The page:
Area Guide: There's more to Batford than meets the eye
PUBLISHED: 16:38 12 June 2017 | UPDATED: 20:05 12 June 2017
Nature, history and a hugely popular nursery make the Batford area of Harpenden a sought after spot.
Located at the bottom end of Harpenden, Batford was once a village in its own right. This attractive spot on the River Lea is home to Batford Springs, the local nature reserve, which runs alongside the river and the village green. With hidden gems like the historic water mill and undulating pathways to scenic spots, there’s much more to Batford than first meets the eye.
The popular Batford Nursery School – rated ‘outstanding’ by Ofsted – has a rich and varied curriculum. An excellent partnership with parents and carers and a track record of good performance make it the perfect choice for local families looking for safe and trusted childcare.
Primary schools in and around Batford include Sauncey Wood, Manland and The Lea Primary School and Nursery, all rated ‘good’ by Ofsted. These schools are highly reputable with respected results and are either located within the village itself or a short drive away.
There are regular bus services passing through Batford village with destinations like Welwyn Garden City, Luton, Wheathampstead, Harpenden and Stevenage, which all provide a day trip for locals at the weekend or an easy weekday commute to work and school.
Harpenden station is just a stone’s throw away, with a journey to Central London taking as little as 30 minutes. Access to St Albans and Watford for shops, restaurants and nightlife is speedy, taking between ten and fifteen minutes.
During WWII a large prisoner of war camp was located in Batford adjoining what is now Common Lane. Prisoners were present there until about 1947. When vacated, the camp buildings were used to house local people who were waiting for housing.
The River Lea has a quaint history. In the Roman era the Lea was a wide, fast flowing river, and the tidal estuary stretched as far as Hackney Wick. Evidence of a late Roman settlement, dating from the 4th century BC, has been found.
Somewhere between 878 and 890 the Treaty of Alfred and Guthrum was drawn up using the course of the Lea to define the border between the Danes and the English. In 894, a force of Danes sailed up the river to Hertford and built a fortified camp there. Alfred the Great saw an opportunity to defeat the Danes and ordered the lower reaches of the Lea drained.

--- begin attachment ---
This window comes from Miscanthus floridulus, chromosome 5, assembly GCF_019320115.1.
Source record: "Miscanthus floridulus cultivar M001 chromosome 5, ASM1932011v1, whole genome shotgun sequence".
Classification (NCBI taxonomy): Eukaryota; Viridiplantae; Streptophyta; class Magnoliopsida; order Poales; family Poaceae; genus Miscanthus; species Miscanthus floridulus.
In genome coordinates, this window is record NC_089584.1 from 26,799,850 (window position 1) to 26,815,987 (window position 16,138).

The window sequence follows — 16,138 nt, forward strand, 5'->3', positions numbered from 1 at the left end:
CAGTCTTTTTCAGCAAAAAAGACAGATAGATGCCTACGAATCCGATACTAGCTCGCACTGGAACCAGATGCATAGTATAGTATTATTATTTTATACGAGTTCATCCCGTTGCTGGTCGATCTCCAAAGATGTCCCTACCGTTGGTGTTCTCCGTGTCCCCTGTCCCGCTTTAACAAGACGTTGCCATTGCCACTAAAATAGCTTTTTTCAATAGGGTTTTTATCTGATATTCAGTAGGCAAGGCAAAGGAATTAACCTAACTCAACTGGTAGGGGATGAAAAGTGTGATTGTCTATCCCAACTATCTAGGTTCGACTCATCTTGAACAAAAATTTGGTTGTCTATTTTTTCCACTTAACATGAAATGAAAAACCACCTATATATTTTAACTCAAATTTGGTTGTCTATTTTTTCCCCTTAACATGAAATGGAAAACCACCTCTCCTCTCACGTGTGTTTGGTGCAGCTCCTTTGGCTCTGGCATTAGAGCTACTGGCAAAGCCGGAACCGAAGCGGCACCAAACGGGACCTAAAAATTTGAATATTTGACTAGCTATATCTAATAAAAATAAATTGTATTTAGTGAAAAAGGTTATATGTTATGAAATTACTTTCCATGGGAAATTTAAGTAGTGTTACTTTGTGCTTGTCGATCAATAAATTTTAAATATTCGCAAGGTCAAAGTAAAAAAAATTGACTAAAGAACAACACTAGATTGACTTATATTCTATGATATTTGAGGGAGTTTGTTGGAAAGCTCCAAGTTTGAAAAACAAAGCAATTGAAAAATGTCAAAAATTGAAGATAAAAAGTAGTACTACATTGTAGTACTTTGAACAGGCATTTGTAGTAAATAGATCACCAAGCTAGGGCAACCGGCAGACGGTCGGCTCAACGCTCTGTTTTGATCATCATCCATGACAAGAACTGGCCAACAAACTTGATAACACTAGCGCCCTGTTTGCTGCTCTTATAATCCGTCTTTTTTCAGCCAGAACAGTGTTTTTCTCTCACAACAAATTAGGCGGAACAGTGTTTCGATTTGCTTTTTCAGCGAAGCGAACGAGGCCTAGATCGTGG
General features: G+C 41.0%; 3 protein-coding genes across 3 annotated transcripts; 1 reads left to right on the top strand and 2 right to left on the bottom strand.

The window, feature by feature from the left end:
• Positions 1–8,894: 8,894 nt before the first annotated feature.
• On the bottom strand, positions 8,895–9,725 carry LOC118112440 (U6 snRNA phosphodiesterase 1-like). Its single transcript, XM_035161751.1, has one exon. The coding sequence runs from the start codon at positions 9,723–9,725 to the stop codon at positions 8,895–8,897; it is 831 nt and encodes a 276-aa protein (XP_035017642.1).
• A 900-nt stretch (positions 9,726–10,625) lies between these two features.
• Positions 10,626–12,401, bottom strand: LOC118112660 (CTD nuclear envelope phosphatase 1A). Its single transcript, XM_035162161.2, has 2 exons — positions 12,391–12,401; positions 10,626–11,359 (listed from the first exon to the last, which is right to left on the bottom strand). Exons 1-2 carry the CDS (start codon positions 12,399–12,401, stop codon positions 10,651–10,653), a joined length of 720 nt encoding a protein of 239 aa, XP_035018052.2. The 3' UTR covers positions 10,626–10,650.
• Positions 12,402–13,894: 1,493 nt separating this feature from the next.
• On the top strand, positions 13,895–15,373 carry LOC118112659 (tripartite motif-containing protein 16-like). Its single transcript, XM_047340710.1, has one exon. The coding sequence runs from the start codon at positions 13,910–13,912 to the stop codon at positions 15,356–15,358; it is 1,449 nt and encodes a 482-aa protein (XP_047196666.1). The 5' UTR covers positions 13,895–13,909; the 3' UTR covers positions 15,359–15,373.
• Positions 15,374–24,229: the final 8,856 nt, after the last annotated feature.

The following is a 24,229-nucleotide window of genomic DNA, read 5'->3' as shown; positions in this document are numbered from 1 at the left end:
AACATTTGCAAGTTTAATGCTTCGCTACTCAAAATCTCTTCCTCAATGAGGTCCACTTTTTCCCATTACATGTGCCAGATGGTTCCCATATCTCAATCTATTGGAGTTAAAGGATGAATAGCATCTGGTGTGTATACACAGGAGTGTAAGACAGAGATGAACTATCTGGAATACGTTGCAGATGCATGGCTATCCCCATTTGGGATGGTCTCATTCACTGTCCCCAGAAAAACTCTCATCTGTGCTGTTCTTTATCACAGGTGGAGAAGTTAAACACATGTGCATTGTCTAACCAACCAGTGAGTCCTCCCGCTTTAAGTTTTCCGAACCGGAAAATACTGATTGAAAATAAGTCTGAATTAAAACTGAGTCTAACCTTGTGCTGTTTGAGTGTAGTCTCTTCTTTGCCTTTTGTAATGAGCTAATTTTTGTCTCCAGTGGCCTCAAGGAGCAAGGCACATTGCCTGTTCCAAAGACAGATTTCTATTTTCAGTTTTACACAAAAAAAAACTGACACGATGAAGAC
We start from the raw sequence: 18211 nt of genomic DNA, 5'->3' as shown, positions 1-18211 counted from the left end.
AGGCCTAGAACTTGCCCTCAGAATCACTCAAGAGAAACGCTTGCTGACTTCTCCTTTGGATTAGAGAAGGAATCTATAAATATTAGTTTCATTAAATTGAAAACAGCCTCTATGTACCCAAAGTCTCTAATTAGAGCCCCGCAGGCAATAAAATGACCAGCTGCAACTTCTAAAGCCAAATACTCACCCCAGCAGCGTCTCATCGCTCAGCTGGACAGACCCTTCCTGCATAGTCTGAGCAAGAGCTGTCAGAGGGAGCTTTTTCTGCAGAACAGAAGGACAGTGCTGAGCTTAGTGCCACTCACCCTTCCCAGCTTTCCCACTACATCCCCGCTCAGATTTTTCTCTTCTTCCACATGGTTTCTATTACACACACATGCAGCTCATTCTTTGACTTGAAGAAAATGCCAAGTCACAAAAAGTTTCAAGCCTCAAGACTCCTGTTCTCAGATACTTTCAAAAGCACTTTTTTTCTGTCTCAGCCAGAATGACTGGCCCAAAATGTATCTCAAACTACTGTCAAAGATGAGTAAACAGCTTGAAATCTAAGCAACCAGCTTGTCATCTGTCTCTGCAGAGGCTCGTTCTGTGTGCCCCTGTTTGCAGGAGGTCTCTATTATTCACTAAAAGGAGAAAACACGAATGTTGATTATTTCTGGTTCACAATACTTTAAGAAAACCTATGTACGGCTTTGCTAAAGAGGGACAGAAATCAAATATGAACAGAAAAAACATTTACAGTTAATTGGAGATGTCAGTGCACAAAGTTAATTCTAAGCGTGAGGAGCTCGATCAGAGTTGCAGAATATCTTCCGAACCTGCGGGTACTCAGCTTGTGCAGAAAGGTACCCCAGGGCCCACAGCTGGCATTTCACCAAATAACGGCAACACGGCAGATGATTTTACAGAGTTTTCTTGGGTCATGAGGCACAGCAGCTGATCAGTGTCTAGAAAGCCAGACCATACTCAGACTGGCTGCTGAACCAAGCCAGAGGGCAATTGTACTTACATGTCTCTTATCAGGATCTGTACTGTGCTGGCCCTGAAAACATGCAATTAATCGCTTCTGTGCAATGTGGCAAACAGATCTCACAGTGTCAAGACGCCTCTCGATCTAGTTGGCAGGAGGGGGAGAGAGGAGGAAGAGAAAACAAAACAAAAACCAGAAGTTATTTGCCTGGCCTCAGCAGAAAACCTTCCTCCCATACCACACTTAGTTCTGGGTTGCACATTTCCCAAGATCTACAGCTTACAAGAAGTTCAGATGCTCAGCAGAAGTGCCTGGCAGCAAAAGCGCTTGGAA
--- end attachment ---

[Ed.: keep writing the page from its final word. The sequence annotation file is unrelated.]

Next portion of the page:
Improvements were made to the river from 1424, with tolls being levied to compensate the landowners, and in 1571 there were riots after the extension of the River was promoted in a private bill presented to the House of Commons. By 1577, the first lock was established at Waltham Abbey and the river began to be actively managed for navigation.
Many years ago there was a train route that ran from Hemel Hempstead through to Redbourn and on to Batford, known as the ‘Nickey line’. This railway is now a pleasant footpath and cycle track.
A popular route for walkers begins at All Saints Church, along the river, passing through the grounds of Brocket Hall, through tranquil woodland and, ultimately, to Stanborough Park, with access to many water and indoor sports, a spa and outdoor activities for all the family.
Amenities and things to do
Batford has a Tesco Express, petrol station, Co-Op supermarket, and a local takeaway restaurant. The pubs of Batford include The Malta, The Gibraltar Castle and the Marquis of Granby. In the village you will also find an Indian takeaway restaurant, a beauty salon and The Shop By The Park.
Churches in the area include Crabtree Church, All Saints Church, on the cusp of Harpenden, and Batford Methodist Church, built in 1905, which exhibits the distinctive, ‘modern’ architecture of the era. Close by is Aldwickbury Park golf club which is one of only a handful of golf courses in Hertfordshire that offers play on two golf courses - The Park Course and the Manor Course.